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Writing your assignments – tips and wrinkles

Most of us feel anxious and stressed about writing work for assessment – whether it is a short piece for a Level 2 Award, an extended essay for a Master’s level Diploma or professionals writing a report for clients or supervisors. This blog however is about writing assignments for ILM accredited qualifications through British School of Coaching.

So, what is the best approach to writing an assignment? I think about three components before starting to write:

  1. Read the question (assignment task, assessment criteria);
  2. Answer the question (fully address each assessment criterion);
  3. Check – have you fully answered the question (fully addressed each assessment criterion)?

Let me explain.  The primary purpose of assessment is so that you, the learner, can demonstrate that you can perform to the standards set in order for qualifications or units can be awarded. We, assessors and internal verifiers are therefore looking to see that you have demonstrated your achievement of the learning outcomes for the programme.  Assessment critieria are set out clearly with lots of detail about what is required in the assignment task. These are replicated in the marksheet which the assessors use to give marks for your work, and more detail is provided in the sufficiency descriptors.

So, before you start to ‘put pen to paper’ (or, fingers to keyboard, more probably!) read the whole of the assignment – from the task set out at the beginning up to and including the final assessment criterion.  Overall, this defines the standards against which we will award marks.  Assessment is about making a judgement as to the extent to which the required learning has been demonstrated. We can ONLY make this judgement against the assessment critieria – is the evidence provided in your assignment ‘suitable, sufficient and correct’. The sufficiency descriptors give you guidance about what you need to put into your assignment in order to achieve a ‘pass’ (50%) or a ‘good pass’ (75%).  We as assessors and internal verifiers can only allocate marks against the assignment criteria, using the sufficiency descriptors as a guide.

Of particular importance in each assessment criterion is the verb – what is the standard asking you to do?  For example, you may have written a brilliant description of ‘strategies other than coaching’ – but if the assignment asks you to ‘critically analyse’ these strategies, then simply describing them will not be sufficient.  You need to describe it first (so that you demonstrate that you understand what you are going to analyse) and then ‘critically analyse’ it. ‘Critically analyse’ has two elements. ‘Analyse’ means to ask: what makes the strategies work the way they work?  The ‘critically’ component of the assessment criterion asks, what makes this work the way it does and why? The addition of ‘and why’ requires an extra level to your work. This requires informed judgement and reference to theoretical models – in this case, it would be theoretical models of personal or organisational development.  The verb is an indicator of the level or depth of information required to satisfy the criteria.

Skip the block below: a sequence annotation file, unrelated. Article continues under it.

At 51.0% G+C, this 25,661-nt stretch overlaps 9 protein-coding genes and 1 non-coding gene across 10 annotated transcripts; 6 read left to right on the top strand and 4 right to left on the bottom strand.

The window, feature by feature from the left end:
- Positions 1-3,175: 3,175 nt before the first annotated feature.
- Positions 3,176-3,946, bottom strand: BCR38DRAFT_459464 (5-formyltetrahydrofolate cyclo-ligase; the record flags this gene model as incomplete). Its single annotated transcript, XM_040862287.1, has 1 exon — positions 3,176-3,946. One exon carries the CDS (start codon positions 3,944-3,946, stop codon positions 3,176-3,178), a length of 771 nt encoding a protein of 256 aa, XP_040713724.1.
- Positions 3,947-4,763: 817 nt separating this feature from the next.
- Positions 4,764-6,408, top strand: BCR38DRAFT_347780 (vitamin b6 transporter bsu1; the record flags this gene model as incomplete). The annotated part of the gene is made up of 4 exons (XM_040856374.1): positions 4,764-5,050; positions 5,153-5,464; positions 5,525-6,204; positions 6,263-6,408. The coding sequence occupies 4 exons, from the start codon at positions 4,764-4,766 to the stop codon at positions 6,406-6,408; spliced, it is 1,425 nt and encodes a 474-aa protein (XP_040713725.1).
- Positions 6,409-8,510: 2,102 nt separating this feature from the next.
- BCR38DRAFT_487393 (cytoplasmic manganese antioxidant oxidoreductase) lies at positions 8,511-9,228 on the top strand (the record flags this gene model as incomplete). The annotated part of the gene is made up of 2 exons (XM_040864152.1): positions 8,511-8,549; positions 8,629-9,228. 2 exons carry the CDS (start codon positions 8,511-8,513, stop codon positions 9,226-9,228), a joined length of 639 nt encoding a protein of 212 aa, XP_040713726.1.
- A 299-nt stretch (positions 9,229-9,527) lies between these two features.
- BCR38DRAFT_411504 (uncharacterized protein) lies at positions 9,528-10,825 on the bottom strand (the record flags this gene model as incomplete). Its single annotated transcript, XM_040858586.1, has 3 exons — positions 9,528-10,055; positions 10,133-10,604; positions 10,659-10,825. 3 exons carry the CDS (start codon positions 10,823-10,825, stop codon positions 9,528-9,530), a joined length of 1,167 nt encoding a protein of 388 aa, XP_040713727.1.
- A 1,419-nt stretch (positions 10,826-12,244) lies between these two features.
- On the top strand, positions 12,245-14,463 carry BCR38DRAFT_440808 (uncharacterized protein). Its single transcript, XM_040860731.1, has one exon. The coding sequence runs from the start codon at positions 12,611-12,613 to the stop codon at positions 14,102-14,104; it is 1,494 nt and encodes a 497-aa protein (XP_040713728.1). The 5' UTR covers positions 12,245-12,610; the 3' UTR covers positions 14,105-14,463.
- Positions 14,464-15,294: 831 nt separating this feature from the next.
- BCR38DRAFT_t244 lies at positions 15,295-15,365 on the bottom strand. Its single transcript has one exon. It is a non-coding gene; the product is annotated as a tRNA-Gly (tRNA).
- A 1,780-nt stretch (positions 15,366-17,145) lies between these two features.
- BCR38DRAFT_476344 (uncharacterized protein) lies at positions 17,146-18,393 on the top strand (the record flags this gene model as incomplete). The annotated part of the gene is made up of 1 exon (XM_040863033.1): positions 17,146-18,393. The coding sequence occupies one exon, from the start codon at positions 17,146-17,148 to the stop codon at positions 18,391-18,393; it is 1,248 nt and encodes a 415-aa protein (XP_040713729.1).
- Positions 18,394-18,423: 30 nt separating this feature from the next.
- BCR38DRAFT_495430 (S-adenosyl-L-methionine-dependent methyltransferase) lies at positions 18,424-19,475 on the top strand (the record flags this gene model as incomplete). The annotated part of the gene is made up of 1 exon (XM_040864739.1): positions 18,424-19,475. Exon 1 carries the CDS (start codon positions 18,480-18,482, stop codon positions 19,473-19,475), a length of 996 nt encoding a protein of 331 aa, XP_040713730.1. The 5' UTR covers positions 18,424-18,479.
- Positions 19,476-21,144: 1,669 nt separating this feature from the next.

In this example, the criterion is asking for you to consider ‘alternative strategies. So, describing more than one is absolutely crucial.  However well you ‘critically evaluate’ one alternative strategy this cannot achieve a pass mark. You are required to critically evaluate more than one strategy – two will be sufficient and it is not necessary to consider more than two alternatives.

Finally, consider how you structure your assignment.  The easiest way (for you and us) it to use the sub-headings of the assignment task and the associated assignment criteria as sub-headings to for your work.  This way, you can easily check that you have addressed all the assessment criteria and we can easily identify where you have addressed the criteria. We are duty bound to look for the relevant information when assessing an assignment and will try our utmost to find the information that is there. However, we cannot guarantee to spot a sentence about one thing buried in a paragraph or section about another thing and make the necessary inference that all the criteria have been satisfied. To check that you have fully addressed each criterion, read your assignment with the sufficiency descriptors to hand as well.

I’ve mentioned ‘level’ a couple of times in this blog – so next time I’ll be looking at the difference between Levels 3, 5 and 7 of the ILM accredited qualifications which British School of Coaching offer.

Did you find this blog helpful? For more on critical analysis see – What is meant by critical analysis?

 

Judith Barton

Judith Barton, Director of Coaching & Mentoring